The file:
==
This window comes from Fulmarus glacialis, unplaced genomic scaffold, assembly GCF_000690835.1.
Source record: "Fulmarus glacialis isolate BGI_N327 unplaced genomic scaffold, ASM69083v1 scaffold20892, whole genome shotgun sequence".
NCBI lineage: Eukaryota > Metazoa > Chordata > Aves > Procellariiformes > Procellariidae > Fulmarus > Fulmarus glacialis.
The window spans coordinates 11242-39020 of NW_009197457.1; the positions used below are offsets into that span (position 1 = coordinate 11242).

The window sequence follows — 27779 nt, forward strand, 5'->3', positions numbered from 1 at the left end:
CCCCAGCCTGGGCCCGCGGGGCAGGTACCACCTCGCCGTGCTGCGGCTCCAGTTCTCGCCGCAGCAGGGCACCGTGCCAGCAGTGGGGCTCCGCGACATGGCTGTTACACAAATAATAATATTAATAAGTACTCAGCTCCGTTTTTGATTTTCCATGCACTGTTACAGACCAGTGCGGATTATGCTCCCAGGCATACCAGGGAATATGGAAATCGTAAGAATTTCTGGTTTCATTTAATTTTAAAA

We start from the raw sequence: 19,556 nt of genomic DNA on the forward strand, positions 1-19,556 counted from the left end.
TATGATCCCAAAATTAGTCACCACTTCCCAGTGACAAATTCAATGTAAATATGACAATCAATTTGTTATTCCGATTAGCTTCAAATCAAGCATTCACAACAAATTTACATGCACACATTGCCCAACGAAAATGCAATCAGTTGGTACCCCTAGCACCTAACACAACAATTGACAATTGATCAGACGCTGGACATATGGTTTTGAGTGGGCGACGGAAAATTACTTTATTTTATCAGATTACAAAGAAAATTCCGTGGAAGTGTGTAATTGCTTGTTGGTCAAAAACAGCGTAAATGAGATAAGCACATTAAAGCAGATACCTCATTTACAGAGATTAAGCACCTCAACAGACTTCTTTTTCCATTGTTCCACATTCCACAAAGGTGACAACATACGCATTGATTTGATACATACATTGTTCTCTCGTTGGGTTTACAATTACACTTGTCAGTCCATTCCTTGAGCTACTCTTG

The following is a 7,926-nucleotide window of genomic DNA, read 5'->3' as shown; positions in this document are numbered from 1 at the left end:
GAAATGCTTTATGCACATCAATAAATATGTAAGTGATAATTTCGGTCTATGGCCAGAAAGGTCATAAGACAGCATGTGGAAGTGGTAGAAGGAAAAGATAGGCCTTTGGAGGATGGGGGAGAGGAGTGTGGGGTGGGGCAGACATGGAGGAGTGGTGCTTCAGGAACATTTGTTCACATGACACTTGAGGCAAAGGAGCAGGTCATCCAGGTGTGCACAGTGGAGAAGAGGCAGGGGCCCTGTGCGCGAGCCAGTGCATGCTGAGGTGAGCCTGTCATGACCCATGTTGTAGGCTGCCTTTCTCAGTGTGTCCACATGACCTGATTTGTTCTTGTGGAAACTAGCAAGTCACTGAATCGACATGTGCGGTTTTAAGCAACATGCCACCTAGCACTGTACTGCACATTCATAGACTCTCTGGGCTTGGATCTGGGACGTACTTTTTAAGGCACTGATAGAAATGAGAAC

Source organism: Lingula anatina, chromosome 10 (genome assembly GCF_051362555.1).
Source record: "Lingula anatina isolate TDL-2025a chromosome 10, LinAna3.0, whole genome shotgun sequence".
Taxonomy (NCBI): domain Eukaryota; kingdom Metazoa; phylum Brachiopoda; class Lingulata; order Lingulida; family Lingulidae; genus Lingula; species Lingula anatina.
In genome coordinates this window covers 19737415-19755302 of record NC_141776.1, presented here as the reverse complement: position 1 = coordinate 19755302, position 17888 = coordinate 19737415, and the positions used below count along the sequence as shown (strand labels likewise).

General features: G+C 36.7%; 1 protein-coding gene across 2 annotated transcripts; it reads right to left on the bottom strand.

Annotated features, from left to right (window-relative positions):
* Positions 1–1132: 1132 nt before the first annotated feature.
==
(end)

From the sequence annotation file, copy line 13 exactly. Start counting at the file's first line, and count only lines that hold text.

Taxonomy (NCBI): domain Eukaryota; kingdom Metazoa; phylum Brachiopoda; class Lingulata; order Lingulida; family Lingulidae; genus Lingula; species Lingula anatina.